* It is sometimes difficult for foreign nationals to get student cards. Visit the Seoul Global Center or one of the Global Villages such as the Itaewon Global Village for assistance. Either of these links will provide information on other global village locations.
6) Getting on/off and transfers
To stop the bus at your destination, push one of the stop buttons located along the length of the bus. Before boarding the bus, you may call out the name of your destination, or show the driver the written name of your destination and he (a few she's these days) will indicate whether his bus goes there by waving you on or off. By swiping your T-money card on the reader by the back door, you will be able to transfer to another bus at no charge (within 30 minutes) or at a lower fare on the subway. No-charge transfers are not possible if you've paid cash. Drivers may make change for W1000 notes, but not for higher denominations.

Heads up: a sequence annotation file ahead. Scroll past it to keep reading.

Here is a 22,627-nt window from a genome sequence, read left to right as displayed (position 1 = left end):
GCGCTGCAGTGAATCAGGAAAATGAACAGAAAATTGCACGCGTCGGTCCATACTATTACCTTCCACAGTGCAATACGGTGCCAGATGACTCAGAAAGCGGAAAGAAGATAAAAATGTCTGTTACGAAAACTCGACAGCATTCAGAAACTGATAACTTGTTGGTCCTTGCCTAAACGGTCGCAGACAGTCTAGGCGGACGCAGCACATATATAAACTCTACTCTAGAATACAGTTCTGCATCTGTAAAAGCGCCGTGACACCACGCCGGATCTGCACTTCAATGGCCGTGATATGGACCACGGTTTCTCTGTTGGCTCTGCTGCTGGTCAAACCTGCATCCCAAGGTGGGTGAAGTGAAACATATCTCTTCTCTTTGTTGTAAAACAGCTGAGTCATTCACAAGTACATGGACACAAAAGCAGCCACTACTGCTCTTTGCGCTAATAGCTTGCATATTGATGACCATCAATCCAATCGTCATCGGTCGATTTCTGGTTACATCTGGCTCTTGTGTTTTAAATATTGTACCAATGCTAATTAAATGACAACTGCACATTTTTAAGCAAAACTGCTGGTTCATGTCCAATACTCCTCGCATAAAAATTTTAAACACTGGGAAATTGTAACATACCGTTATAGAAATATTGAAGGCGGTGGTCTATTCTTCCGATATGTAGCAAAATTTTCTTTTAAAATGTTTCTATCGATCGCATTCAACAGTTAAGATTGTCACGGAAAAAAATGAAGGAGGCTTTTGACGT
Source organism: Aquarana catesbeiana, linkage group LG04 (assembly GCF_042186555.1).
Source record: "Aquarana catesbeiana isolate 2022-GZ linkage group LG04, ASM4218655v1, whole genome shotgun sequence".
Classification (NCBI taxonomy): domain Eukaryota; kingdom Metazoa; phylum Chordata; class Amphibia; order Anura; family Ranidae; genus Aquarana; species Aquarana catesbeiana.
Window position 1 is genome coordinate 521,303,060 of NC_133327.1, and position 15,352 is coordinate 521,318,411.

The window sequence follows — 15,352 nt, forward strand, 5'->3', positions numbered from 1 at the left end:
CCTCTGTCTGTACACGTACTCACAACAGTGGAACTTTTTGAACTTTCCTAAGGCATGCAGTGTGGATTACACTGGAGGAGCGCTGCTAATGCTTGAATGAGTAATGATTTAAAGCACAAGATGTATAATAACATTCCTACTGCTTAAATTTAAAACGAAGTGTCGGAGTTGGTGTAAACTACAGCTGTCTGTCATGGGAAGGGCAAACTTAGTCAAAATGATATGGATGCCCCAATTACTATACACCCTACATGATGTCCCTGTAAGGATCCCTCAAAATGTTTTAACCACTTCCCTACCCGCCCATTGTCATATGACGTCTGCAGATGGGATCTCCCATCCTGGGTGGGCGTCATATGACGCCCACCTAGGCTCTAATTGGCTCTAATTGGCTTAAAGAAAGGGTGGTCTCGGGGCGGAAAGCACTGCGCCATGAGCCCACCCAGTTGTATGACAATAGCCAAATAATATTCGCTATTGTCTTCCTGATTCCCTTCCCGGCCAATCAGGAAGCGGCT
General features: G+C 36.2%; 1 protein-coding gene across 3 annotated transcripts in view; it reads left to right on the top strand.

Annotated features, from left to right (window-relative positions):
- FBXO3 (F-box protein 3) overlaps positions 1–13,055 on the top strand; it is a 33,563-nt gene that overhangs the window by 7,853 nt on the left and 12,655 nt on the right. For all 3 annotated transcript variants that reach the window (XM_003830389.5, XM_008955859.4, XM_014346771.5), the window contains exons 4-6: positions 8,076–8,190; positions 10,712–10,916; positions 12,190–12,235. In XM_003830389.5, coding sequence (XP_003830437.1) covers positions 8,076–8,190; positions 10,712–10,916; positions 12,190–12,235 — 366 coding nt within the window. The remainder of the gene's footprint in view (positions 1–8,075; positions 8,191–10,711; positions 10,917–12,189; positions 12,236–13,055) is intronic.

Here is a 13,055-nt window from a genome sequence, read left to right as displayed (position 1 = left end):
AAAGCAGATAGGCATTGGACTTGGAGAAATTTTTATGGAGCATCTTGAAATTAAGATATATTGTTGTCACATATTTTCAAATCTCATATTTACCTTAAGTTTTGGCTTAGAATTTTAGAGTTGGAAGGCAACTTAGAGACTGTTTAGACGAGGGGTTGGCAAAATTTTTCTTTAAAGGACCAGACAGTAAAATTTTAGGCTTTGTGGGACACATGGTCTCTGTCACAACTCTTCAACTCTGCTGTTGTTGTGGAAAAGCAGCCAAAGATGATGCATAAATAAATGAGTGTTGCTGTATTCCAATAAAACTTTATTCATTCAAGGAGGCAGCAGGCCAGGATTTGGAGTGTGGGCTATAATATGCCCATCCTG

7) Bus etiquette requires that you enter from the front and always exit from the back door – unless there is only one door such as on the neigbourhood buses - and that passengers yield to the elderly,disabled and pregnant if seated in seats designated for them. (These seats are recognised by the symbols on the bus wall and sometimes on the seats themselves.)
8) Bus/subway payment card